FIG. 3 is a sectional view taken along lines 33 of FIG. 2 in the direction of the arrows;
FIG. 4 is a fragmentary sectional view of the sealing means of the subject invention before clamping; and
FIG. 5 is a fragmentary sectional view of the area delineated in 55 of FIG. 3.
Referring to FIGS. 1 and 2 there is shown in partial assembly and complete assembly, the waveguide coupling means 11 of the subject invention including the waveguide sections 12 to be joined, flange members 135 for joining the waveguide sections, the copper gasket 14 for creating a seal at the inner surface of the waveguide sec tions and a nut and bolt assembly 15 for clamping the coupling means it together.
Each waveguide section 12 is of rectangular cross section, and is generally made of copper because of its good electrical properties, or brass. As more clearly seen in FIGS. 4 and 5 the ends to be joined are milled around dfidiflzii Patented Aug. 1?, lbdd the outside leaving a flat and smooth reduced waveguide end 16 extending outwardly along the inner surface of the waveguide section.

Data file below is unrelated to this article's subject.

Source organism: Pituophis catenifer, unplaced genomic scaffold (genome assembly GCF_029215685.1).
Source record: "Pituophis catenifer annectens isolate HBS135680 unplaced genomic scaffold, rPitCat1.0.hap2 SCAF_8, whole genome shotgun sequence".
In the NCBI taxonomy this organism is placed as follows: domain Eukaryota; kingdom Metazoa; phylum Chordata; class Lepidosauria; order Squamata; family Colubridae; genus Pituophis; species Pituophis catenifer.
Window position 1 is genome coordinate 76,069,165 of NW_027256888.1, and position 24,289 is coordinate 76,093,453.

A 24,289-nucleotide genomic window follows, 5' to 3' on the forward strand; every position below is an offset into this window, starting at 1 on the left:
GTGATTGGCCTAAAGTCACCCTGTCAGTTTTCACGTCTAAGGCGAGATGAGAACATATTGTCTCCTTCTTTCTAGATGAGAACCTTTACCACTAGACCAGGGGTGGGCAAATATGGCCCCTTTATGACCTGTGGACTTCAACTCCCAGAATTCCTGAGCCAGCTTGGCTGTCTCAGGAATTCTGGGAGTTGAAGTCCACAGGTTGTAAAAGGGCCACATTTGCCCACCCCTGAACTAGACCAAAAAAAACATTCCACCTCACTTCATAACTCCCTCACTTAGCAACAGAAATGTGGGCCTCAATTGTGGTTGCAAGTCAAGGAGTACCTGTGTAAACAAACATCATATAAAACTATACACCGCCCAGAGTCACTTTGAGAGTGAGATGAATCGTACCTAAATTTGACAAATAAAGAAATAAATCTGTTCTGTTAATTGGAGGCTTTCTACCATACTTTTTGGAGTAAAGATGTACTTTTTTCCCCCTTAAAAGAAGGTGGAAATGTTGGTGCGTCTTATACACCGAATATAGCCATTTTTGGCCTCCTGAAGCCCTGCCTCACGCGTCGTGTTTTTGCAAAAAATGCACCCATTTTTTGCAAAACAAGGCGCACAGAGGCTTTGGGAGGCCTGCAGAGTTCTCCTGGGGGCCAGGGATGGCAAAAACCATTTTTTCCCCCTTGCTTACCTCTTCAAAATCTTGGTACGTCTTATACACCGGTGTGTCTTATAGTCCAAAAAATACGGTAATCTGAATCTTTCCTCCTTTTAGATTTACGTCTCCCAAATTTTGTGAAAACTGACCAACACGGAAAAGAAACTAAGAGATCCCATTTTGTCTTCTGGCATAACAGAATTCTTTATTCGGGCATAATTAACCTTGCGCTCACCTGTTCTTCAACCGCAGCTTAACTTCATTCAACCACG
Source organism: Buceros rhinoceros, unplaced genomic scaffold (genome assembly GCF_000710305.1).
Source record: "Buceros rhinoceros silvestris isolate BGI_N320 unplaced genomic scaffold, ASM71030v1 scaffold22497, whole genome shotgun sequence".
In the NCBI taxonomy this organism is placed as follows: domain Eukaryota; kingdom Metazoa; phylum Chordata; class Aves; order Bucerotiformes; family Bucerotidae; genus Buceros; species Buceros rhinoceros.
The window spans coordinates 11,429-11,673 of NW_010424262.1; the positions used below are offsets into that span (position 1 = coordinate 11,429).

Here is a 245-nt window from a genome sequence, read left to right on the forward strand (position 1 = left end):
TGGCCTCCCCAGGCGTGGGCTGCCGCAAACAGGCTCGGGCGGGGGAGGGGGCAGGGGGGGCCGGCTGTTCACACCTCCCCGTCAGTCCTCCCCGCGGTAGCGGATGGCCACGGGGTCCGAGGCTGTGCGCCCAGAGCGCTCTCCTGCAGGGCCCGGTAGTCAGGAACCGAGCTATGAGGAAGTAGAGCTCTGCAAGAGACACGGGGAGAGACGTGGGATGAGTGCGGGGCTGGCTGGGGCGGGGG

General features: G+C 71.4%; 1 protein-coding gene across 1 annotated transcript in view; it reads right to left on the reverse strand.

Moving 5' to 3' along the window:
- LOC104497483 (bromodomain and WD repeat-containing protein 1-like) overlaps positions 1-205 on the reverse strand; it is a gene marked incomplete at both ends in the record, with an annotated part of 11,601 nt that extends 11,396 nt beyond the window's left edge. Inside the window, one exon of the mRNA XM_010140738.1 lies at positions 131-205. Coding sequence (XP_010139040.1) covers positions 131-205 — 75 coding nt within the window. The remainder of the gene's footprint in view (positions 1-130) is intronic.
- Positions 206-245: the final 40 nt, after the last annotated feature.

The flange members 13 of the subject invention are shown to be of rectangular cross section though the invention would be applicable to waveguide sections of any cross sectional configuration, and are usually constructed of stainless steel material. Using stainless steel allows the flange members 13 to be used repeatedly without deforming so that even after several uses there is no danger that the flange members will not make a tight fit. The flange member 13 is provided with a plurality of holes 17 which accommodate a plurality of bolts 13 made of, for example, stainless steel. Projecting beyond the end 16 of waveguide 12 is a tongue Ztl of rectangular cross section (see FIGS. 4 and 5). The face 19 of the flange member 13 and tongue 2b are cut or machined so as to provide a gasket groove 21 of generally rectangular cross section which serves to partially contain a copper gasket lid.
The copper gasket 14, likewise, is rectangular and of rectangular cross section, though its cross sectional area is intentionally made larger than the gasket groove 2-1 in the face of the flange members 13.